[MUD-Dev] Storing tokens with flex & bison

Christer Enfors enfors at swipnet.se
Sat Jan 1 20:52:39 New Zealand Daylight Time 2000

On Sat, 1 Jan 2000, Per Vognsen wrote:

> Christer Enfors spake thusly:
> > When flex reads a file, would it be a good idea to store the tokens
> > returned from yylex() in a list? I was thinking one list for each function
> > definition, and then having bison read from that list when executing that
> > function, instead of reading directly from the file using flex?
> What I think you'd rather want to do here is to use some intermediate
> form for storage - it would be completely irrational to scan, parse and
> interpret the code each time you want to execute it. For this task you
> can use an AST (abtract syntax syntax), byte-code (usually generated
> from some other form, like ASTs), or other even more exotic options.

Oh. I was under the impression that my stored linked list of tokes was
enough to be considered an "intermediate format", and that simply
interpreting that list at runtime was ok?

> > If so, how would I get yylex() to return tokens from my list instead of
> > tokens from the file? Or would that be going about it the wrong way?
> You could do it by writing your own yylex() function which in turn
> interfaced to the 'real' lexer function generated by lex (you can
> specify and alternate name for the generated yylex() - see the man
> files).

You can specify an alternate name? Yes, that should work, thanks.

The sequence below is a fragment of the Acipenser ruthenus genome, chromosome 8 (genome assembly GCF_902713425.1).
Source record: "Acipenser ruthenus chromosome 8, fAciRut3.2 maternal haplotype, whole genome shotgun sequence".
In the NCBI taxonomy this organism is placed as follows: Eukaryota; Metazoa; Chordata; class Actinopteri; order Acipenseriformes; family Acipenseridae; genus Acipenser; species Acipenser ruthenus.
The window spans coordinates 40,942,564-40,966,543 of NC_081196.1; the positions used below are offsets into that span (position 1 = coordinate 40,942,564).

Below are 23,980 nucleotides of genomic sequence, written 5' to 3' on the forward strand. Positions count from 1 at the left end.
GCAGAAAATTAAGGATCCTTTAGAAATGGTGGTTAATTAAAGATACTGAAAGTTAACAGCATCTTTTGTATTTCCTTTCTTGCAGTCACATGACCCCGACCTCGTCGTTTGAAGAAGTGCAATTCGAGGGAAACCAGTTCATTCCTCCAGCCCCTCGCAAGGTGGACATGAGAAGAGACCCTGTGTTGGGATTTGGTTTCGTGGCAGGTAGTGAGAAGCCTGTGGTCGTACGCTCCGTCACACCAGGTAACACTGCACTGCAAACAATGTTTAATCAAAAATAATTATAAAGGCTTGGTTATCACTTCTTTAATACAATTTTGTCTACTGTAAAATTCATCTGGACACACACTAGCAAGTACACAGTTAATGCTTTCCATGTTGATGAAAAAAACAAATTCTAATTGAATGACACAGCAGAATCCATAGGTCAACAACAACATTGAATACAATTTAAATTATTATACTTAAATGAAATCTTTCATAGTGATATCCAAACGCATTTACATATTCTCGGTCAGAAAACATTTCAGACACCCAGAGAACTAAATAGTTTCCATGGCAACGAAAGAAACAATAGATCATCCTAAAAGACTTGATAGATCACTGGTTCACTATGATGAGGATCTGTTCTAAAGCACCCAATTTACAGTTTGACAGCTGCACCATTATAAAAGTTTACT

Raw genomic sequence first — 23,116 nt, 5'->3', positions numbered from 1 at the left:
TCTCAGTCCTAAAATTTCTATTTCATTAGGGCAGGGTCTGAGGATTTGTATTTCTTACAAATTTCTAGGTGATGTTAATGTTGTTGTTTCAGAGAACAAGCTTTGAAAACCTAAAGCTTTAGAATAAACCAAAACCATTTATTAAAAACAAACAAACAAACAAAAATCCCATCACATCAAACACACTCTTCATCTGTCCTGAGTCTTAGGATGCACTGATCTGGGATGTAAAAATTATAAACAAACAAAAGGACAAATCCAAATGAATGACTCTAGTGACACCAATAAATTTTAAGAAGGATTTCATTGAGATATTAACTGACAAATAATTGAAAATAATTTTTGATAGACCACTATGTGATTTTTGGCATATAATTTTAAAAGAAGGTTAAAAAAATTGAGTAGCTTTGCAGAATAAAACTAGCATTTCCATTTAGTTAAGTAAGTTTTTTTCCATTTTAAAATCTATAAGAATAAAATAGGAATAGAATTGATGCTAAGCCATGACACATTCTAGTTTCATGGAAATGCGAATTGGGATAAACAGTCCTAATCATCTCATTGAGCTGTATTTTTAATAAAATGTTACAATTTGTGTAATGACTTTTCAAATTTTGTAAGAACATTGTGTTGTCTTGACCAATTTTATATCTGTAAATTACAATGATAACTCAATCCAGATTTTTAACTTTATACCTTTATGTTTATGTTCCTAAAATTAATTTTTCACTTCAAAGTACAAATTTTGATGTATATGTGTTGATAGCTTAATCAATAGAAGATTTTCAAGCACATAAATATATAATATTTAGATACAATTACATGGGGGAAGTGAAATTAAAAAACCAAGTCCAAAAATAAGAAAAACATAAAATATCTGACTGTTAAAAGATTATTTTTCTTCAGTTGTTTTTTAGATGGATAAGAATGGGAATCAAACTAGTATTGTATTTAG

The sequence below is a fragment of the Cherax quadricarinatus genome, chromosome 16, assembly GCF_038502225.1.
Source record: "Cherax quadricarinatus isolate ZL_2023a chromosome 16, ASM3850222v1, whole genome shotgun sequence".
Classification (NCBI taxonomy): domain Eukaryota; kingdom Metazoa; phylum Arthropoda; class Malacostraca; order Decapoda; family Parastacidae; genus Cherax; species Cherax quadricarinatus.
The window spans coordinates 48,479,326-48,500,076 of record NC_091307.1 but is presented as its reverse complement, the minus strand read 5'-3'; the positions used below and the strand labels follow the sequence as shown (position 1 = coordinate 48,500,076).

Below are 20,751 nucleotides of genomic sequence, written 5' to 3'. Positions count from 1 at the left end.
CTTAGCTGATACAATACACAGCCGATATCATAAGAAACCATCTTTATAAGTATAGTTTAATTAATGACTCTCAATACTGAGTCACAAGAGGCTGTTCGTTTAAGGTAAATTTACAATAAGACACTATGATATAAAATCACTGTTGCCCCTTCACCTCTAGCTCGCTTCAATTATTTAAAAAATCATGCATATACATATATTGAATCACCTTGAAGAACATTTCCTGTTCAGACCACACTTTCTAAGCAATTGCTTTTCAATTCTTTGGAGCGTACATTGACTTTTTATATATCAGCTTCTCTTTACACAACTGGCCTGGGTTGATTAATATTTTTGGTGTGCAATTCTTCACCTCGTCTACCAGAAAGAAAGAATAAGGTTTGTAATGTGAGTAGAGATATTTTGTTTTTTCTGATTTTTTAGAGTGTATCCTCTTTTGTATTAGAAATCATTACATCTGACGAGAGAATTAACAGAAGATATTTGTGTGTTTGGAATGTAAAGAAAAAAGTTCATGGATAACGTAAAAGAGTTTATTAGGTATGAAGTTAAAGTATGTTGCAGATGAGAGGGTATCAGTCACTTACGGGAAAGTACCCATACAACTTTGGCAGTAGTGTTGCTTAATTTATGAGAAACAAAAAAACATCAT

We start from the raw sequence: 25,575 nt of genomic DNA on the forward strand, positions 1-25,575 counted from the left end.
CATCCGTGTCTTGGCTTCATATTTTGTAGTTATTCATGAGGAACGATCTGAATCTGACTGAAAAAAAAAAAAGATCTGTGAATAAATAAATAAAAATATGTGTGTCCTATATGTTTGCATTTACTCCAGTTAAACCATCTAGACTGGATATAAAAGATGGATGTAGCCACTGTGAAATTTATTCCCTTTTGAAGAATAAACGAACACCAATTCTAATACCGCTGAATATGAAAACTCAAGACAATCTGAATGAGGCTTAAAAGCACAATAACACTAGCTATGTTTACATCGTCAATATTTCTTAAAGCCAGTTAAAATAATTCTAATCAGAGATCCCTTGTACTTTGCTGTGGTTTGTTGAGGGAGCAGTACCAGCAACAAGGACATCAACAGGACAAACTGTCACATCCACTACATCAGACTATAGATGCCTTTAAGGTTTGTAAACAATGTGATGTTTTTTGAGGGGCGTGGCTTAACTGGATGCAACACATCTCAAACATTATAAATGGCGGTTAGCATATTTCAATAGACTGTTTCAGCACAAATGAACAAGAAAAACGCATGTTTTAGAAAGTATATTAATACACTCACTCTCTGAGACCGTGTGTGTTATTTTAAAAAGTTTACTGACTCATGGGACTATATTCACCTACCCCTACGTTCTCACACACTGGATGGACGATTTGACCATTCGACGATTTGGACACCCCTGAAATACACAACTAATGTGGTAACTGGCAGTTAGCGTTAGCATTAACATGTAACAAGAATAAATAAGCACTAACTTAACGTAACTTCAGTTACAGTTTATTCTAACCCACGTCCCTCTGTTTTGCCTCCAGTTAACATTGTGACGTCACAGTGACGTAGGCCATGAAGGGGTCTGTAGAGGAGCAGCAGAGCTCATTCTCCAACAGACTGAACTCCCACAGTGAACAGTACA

> > Maybe someone could point me to a lex & yacc tutorial that includes
> > writing an interpreted language that allowes user defined functions
> > written in that language, since that is basically what I'm trying to do
> > myself.
> If you're interested in writing languages in general, I think the Dragon
> book is still the classic (although a bit dated in some areas).
> "Compilers: Principles, Techniques, and Tools" by Aho, Sethi, and Ullman
> from Addison-Wesley.

Got it within arm's reach on my desk at all times. I'm about one third on
my way through it (skipping the low level stuff, like how to implement
what lex implements for me).

> If you want to learn more about lex and yacc (flex
> and bison are the GNU versions) try checking out "lex & yacc" by Levine,
> Mason, and Brown from O'Reilly

Read it. It's right here next to the Dragon book. The problem with that
book IMHO is that it doesn't show how to do what I want to do - a language
that supports user defined functions.

	             -=-=- Christer Enfors -=-=-

       "I do my music in pure machine code using an assembler."
			    - Rob Hubbard

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